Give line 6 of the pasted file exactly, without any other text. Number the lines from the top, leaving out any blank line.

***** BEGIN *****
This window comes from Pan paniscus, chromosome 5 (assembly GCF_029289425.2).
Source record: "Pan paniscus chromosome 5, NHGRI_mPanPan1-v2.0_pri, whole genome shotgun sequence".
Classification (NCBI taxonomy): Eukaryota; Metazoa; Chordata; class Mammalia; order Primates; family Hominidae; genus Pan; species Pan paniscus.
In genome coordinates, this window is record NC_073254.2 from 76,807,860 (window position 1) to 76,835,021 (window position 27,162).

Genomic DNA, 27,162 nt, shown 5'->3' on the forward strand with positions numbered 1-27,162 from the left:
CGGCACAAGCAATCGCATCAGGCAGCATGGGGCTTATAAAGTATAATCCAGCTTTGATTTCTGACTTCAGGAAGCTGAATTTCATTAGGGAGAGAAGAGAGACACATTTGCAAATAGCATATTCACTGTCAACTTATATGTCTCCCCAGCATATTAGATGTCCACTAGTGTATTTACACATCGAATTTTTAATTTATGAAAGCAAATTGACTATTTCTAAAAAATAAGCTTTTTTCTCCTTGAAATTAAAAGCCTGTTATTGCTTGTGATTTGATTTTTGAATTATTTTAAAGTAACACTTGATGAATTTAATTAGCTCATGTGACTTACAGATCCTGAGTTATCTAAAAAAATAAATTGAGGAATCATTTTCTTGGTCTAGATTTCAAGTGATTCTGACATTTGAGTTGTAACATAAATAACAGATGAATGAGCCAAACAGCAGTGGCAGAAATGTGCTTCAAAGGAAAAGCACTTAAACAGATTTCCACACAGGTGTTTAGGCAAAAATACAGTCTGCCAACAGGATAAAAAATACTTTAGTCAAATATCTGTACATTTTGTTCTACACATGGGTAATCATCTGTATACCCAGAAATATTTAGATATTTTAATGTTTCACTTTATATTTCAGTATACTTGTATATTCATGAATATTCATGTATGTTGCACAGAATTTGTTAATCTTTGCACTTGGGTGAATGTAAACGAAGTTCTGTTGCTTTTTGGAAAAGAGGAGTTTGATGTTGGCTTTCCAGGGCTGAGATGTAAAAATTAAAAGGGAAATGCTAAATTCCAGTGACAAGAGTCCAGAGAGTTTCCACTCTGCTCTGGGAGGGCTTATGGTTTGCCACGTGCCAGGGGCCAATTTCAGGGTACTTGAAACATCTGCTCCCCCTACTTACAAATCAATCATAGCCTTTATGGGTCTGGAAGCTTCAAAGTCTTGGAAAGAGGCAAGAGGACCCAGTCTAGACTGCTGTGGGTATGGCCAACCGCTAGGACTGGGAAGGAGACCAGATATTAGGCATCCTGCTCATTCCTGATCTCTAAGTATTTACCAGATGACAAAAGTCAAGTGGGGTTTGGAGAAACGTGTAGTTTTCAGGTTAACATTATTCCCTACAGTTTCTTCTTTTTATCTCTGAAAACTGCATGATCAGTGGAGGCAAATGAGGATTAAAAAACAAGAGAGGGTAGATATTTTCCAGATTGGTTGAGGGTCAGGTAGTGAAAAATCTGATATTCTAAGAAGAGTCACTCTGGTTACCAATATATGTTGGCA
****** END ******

CGGCACAAGCAATCGCATCAGGCAGCATGGGGCTTATAAAGTATAATCCAGCTTTGATTTCTGACTTCAGGAAGCTGAATTTCATTAGGGAGAGAAGAGAGACACATTTGCAAATAGCATATTCACTGTCAACTTATATGTCTCCCCAGCATATTAGATGTCCACTAGTGTATTTACACATCGAATTTTTAATTTATGAAAGCAAATTGACTATTTCTAAAAAATAAGCTTTTTTCTCCTTGAAATTAAAAGCCTGTTATTGCTTGTGATTTGATTTTTGAATTATTTTAAAGTAACACTTGATGAATTTAATTAGCTCATGTGACTTACAGATCCTGAGTTATCTAAAAAAATAAATTGAGGAATCATTTTCTTGGTCTAGATTTCAAGTGATTCTGACATTTGAGTTGTAACATAAATAACAGATGAATGAGCCAAACAGCAGTGGCAGAAATGTGCTTCAAAGGAAAAGCACTTAAACAGATTTCCACACAGGTGTTTAGGCAAAAATACAGTCTGCCAACAGGATAAAAAATACTTTAGTCAAATATCTGTACATTTTGTTCTACACATGGGTAATCATCTGTATACCCAGAAATATTTAGATATTTTAATGTTTCACTTTATATTTCAGTATACTTGTATATTCATGAATATTCATGTATGTTGCACAGAATTTGTTAATCTTTGCACTTGGGTGAATGTAAACGAAGTTCTGTTGCTTTTTGGAAAAGAGGAGTTTGATGTTGGCTTTCCAGGGCTGAGATGTAAAAATTAAAAGGGAAATGCTAAATTCCAGTGACAAGAGTCCAGAGAGTTTCCACTCTGCTCTGGGAGGGCTTATGGTTTGCCACGTGCCAGGGGCCAATTTCAGGGTACTTGAAACATCTGCTCCCCCTACTTACAAATCAATCATAGCCTTTATGGGTCTGGAAGCTTCAAAGTCTTGGAAAGAGGCAAGAGGACCCAGTCTAGACTGCTGTGGGTATGGCCAACCGCTAGGACTGGGAAGGAGACCAGATATTAGGCATCCTGCTCATTCCTGATCTCTAAGTATTTACCAGATGACAAAAGTCAAGTGGGGTTTGGAGAAACGTGTAGTTTTCAGGTTAACATTATTCCCTACAGTTTCTTCTTTTTATCTCTGAAAACTGCATGATCAGTGGAGGCAAATGAGGATTAAAAAACAAGAGAGGGTAGATATTTTCCAGATTGGTTGAGGGTCAGGTAGTGAAAAATCTGATATTCTAAGAAGAGTCACTCTGGTTACCAATATATGTTGGCA